They discovered that a chemical found solely in the vegetable helps maintain the health of the tiny â€˜batteriesâ€™ which power the bodyâ€™s cells.
This, it is thought, helps ward off health problems including cancer and heart disease.
Scientists from the Institute of Food Research in Norwich ran detailed blood tests on men and women before and after they ate the vegetable.
Nineteen volunteers ate 400g of broccoli a week â€“ three florets a day â€“ alongside their normal food for three months.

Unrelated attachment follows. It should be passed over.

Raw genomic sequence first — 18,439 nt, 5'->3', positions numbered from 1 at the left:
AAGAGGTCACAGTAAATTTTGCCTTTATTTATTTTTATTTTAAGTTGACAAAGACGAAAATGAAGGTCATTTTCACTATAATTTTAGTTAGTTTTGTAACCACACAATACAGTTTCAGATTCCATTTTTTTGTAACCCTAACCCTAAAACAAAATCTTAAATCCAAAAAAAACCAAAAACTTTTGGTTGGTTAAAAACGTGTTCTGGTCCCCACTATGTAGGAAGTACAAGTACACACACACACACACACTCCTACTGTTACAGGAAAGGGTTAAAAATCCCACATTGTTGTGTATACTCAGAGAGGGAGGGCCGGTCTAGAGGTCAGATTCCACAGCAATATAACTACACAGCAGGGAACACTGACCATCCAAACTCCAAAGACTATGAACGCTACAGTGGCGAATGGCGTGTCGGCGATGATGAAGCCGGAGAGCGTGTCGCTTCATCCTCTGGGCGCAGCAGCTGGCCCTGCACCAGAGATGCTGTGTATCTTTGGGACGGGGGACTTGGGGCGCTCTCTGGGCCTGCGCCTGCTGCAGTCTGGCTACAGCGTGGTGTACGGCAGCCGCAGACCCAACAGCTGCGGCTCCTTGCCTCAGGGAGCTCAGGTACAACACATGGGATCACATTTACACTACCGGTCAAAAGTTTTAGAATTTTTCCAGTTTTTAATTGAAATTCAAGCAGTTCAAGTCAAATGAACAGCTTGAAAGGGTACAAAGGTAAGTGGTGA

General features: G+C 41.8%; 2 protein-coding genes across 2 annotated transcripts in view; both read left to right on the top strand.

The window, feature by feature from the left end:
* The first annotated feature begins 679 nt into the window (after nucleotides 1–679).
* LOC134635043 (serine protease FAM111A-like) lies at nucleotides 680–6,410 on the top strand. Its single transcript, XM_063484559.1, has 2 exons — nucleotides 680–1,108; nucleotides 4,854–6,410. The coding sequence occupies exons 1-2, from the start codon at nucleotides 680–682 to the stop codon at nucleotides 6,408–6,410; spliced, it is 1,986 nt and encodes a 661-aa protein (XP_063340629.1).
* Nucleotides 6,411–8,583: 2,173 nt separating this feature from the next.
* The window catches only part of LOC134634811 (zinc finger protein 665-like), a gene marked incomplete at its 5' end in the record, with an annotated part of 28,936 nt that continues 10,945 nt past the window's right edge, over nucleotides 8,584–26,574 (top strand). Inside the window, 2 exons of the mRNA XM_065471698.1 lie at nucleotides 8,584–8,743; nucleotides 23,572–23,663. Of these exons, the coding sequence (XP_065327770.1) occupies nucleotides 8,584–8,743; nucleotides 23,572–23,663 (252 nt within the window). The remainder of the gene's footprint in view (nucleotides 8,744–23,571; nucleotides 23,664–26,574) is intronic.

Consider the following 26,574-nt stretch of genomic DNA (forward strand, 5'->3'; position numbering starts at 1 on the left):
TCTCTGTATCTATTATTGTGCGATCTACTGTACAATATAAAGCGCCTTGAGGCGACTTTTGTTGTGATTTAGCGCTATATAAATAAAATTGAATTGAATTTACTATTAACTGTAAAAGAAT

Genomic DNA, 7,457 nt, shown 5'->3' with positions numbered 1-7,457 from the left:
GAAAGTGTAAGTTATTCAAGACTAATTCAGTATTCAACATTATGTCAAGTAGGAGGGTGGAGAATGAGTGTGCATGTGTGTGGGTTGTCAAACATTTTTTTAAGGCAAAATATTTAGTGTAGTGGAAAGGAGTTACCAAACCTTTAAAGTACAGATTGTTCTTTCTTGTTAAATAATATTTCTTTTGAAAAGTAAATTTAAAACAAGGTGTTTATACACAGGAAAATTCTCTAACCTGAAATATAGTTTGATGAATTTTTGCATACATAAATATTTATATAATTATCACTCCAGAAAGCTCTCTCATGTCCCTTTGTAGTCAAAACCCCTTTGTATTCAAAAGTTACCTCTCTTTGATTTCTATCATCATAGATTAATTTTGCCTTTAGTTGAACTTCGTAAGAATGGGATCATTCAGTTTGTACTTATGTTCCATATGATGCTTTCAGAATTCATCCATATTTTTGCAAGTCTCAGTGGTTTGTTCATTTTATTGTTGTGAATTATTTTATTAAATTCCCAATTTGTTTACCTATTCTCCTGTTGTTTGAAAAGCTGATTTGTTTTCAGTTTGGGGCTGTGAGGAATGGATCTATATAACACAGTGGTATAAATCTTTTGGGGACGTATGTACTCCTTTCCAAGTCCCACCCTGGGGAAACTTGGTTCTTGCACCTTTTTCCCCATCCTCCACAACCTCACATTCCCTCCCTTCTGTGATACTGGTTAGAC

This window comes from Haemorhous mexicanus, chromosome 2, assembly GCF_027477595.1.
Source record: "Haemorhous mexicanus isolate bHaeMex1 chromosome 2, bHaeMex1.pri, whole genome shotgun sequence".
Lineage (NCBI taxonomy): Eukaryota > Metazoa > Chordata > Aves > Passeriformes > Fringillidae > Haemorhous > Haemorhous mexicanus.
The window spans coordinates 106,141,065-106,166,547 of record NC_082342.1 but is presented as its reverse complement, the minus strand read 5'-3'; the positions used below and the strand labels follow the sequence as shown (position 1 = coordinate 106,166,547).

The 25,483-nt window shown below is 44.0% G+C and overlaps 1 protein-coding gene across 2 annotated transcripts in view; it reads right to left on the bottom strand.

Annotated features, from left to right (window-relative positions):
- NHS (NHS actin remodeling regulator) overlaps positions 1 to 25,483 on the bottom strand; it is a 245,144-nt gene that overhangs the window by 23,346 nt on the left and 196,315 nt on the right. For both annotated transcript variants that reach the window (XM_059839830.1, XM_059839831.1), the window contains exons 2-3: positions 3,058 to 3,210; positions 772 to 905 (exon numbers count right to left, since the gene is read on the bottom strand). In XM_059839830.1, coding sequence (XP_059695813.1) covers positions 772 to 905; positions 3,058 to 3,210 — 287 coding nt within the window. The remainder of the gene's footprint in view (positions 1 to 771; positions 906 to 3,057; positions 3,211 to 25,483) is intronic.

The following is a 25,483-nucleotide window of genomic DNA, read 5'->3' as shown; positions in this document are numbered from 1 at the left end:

Another 19 ate a â€˜super-broccoliâ€™ called Beneforte, which is bred to be extra-rich in glucoraphanin, a plant chemical. The final group ate peas.
Eating the glucoraphanin-rich broccoli led to improvements in the various chemical reactions that go on inside mitochondria, the â€˜batteriesâ€™ in cells.
They also have several other vital functions, which all need to be in balance for good health.